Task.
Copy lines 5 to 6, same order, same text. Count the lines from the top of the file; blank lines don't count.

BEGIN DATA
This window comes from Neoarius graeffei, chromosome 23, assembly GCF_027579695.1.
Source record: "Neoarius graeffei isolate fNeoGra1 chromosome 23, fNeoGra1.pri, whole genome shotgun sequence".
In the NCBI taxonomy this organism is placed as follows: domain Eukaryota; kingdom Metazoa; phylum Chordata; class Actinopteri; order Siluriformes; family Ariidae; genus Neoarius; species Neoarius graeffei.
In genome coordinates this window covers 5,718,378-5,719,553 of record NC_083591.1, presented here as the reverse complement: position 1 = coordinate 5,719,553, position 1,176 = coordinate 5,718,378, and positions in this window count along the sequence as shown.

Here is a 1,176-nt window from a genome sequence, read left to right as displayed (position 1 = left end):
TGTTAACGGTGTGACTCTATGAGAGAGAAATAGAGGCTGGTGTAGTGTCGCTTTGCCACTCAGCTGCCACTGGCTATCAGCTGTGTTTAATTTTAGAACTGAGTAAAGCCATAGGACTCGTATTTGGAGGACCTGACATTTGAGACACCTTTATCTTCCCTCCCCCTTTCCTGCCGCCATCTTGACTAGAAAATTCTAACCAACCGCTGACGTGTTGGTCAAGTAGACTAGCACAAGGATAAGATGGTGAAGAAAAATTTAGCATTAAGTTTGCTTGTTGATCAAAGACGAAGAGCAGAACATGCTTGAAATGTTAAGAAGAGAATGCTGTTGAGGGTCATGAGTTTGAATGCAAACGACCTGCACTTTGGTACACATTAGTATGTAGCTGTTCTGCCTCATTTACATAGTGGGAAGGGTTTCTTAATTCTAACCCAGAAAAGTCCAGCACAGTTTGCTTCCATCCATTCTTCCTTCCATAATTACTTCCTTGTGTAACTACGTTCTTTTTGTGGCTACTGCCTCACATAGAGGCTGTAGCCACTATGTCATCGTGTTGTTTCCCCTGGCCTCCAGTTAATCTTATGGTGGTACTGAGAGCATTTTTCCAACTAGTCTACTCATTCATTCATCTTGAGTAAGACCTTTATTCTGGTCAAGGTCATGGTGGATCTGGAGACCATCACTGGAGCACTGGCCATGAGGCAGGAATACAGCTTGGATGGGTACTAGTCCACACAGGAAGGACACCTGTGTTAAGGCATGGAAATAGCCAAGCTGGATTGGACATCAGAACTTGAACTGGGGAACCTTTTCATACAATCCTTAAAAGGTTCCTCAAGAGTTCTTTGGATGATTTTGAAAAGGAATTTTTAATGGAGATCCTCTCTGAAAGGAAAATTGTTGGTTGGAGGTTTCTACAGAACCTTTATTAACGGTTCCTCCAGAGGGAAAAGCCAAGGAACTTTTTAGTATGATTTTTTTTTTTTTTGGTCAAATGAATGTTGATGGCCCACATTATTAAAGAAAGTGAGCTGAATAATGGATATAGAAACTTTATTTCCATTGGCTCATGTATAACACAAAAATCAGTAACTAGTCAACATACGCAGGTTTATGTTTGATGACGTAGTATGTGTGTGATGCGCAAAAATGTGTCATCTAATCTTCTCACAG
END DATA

Here is a 1,176-nt window from a genome sequence, read left to right as displayed (position 1 = left end):
TGTTAACGGTGTGACTCTATGAGAGAGAAATAGAGGCTGGTGTAGTGTCGCTTTGCCACTCAGCTGCCACTGGCTATCAGCTGTGTTTAATTTTAGAACTGAGTAAAGCCATAGGACTCGTATTTGGAGGACCTGACATTTGAGACACCTTTATCTTCCCTCCCCCTTTCCTGCCGCCATCTTGACTAGAAAATTCTAACCAACCGCTGACGTGTTGGTCAAGTAGACTAGCACAAGGATAAGATGGTGAAGAAAAATTTAGCATTAAGTTTGCTTGTTGATCAAAGACGAAGAGCAGAACATGCTTGAAATGTTAAGAAGAGAATGCTGTTGAGGGTCATGAGTTTGAATGCAAACGACCTGCACTTTGGTACACATTAGTATGTAGCTGTTCTGCCTCATTTACATAGTGGGAAGGGTTTCTTAATTCTAACCCAGAAAAGTCCAGCACAGTTTGCTTCCATCCATTCTTCCTTCCATAATTACTTCCTTGTGTAACTACGTTCTTTTTGTGGCTACTGCCTCACATAGAGGCTGTAGCCACTATGTCATCGTGTTGTTTCCCCTGGCCTCCAGTTAATCTTATGGTGGTACTGAGAGCATTTTTCCAACTAGTCTACTCATTCATTCATCTTGAGTAAGACCTTTATTCTGGTCAAGGTCATGGTGGATCTGGAGACCATCACTGGAGCACTGGCCATGAGGCAGGAATACAGCTTGGATGGGTACTAGTCCACACAGGAAGGACACCTGTGTTAAGGCATGGAAATAGCCAAGCTGGATTGGACATCAGAACTTGAACTGGGGAACCTTTTCATACAATCCTTAAAAGGTTCCTCAAGAGTTCTTTGGATGATTTTGAAAAGGAATTTTTAATGGAGATCCTCTCTGAAAGGAAAATTGTTGGTTGGAGGTTTCTACAGAACCTTTATTAACGGTTCCTCCAGAGGGAAAAGCCAAGGAACTTTTTAGTATGATTTTTTTTTTTTTTGGTCAAATGAATGTTGATGGCCCACATTATTAAAGAAAGTGAGCTGAATAATGGATATAGAAACTTTATTTCCATTGGCTCATGTATAACACAAAAATCAGTAACTAGTCAACATACGCAGGTTTATGTTTGATGACGTAGTATGTGTGTGATGCGCAAAAATGTGTCATCTAATCTTCTCACAG